The Ministry of Economic Development refused to reveal draft text of the Anti-Counterfeiting Trade Agreement at a briefing in Wellington today.
Ministry of Economic Development (MED) spokesperson George Wardle said that they could not release the draft text of the treaty as all parties to the negotiation had agreed to keep it confidential. He also refused to say who in New Zealand they had consulted with and refused to reveal what New Zealand was arguing for. The MED is working with the Ministry of Foreign Affairs and Trade (MFAT) representing New Zealand’s interests in the negotiations.
While no draft text has been officially released, leaks have shown that it has gone far beyond anti-counterfeiting to be a general rewrite of the rules of copyright in the name of international harmonisation. New Zealand has already been through a small-scale version of this with the attempts to insert a “three accusations and you’re out” policy into section 92a of our copyright law. Section 92a was defeated by a broad coalition of artists, internet users and others, led by the Creative Freedom Foundation.
Thomas Beagle, spokesperson for Tech Liberty, said, “Section 92a could be defeated because it followed our normal democratic process. ACTA is an attempt to work around this, it’s being negotiated in secret to avoid opposition. This secrecy is anti-democratic – it’s not how we do things in an open society like New Zealand.”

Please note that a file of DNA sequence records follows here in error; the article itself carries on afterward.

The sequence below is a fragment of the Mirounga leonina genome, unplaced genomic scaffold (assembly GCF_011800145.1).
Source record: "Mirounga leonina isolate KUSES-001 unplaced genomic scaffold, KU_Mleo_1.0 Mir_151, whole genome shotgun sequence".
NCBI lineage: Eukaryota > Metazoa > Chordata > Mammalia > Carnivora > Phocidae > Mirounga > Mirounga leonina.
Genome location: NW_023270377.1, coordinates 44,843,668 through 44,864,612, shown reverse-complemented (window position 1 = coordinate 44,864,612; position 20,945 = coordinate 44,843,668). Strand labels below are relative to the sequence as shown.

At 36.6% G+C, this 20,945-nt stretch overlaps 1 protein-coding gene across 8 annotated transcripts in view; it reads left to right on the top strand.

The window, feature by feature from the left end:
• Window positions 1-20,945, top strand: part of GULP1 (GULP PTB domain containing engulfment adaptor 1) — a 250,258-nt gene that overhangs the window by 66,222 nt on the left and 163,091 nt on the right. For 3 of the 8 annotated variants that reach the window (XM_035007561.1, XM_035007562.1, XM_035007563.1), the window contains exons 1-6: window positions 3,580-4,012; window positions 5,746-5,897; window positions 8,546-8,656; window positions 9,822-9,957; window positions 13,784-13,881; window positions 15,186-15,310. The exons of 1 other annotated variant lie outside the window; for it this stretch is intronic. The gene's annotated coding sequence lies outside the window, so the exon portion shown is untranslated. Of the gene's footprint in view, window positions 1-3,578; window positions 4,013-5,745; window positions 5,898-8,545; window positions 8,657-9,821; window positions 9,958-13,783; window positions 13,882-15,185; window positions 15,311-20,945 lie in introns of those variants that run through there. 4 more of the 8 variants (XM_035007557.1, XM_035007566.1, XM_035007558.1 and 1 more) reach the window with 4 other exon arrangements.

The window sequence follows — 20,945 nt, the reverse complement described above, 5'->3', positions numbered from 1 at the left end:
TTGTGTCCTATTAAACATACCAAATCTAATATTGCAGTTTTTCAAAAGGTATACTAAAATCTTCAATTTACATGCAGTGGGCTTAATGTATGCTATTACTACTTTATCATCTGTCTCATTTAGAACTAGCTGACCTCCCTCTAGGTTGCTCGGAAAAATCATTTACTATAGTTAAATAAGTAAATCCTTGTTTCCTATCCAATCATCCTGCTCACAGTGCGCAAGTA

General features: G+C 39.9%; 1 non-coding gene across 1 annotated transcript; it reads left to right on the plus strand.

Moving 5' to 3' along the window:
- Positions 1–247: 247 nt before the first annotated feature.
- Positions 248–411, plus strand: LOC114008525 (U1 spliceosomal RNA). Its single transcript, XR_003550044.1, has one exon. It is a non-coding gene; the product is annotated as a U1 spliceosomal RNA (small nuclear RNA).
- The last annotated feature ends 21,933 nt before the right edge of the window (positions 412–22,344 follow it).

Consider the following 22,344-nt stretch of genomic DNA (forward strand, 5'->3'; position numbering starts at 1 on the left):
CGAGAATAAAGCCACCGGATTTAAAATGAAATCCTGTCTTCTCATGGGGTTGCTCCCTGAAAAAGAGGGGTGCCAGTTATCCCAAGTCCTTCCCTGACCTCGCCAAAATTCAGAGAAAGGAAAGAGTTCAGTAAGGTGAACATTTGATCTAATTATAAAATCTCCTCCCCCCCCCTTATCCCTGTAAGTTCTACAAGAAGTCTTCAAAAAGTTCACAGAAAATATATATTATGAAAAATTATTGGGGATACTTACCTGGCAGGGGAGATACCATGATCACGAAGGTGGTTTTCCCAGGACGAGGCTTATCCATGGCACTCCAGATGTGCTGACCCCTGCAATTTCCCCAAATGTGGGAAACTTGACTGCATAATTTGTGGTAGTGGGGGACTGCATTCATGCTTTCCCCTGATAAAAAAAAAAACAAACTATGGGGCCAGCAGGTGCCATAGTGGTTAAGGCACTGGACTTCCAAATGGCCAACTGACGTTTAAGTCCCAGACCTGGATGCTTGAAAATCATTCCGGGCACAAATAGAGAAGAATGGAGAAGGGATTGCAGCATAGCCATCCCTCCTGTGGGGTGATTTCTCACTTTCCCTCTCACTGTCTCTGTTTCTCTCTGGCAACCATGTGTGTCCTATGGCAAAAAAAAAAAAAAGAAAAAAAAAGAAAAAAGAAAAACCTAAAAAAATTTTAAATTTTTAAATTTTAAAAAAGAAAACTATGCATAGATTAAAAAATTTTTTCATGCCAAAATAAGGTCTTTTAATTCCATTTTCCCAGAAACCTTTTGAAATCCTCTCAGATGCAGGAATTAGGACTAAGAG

Other international agreements concerning copyright have been negotiated in the open. For example, the World Intellectual Property Organization (WIPO) administers 24 international treaties, each of which was developed in an open process. When asked why ACTA was not part of WIPO or WTO negotiations, Wardle responded: “Main participants can’t get traction.”
MFAT negotiator Peter Ferguson claims that New Zealand is pushing for the process to be more transparent: “We’re saying let’s be as up front as we can, other countries are reluctant.”
ACTA has been linked to the Trans-Pacific Partnership free trade agreement. Some fear that this free trade agreement will be used in an attempt to force New Zealand to sign up to ACTA as the cost of admittance.
David Zanetti, Tech Liberty, “We’re not opposed to copyright. Copyright law may need to be reformed to adjust to the new realities of the digital age, but changes to the law must be done in an open and accountable fashion with everyone having a say.”
Thomas Beagle, Tech Liberty, “If ACTA can’t be negotiated in the open, New Zealand should have no part in it. Secrecy is the enemy of democracy and good government. New Zealand should withdraw from the ACTA negotiations until they are opened up for scrutiny.”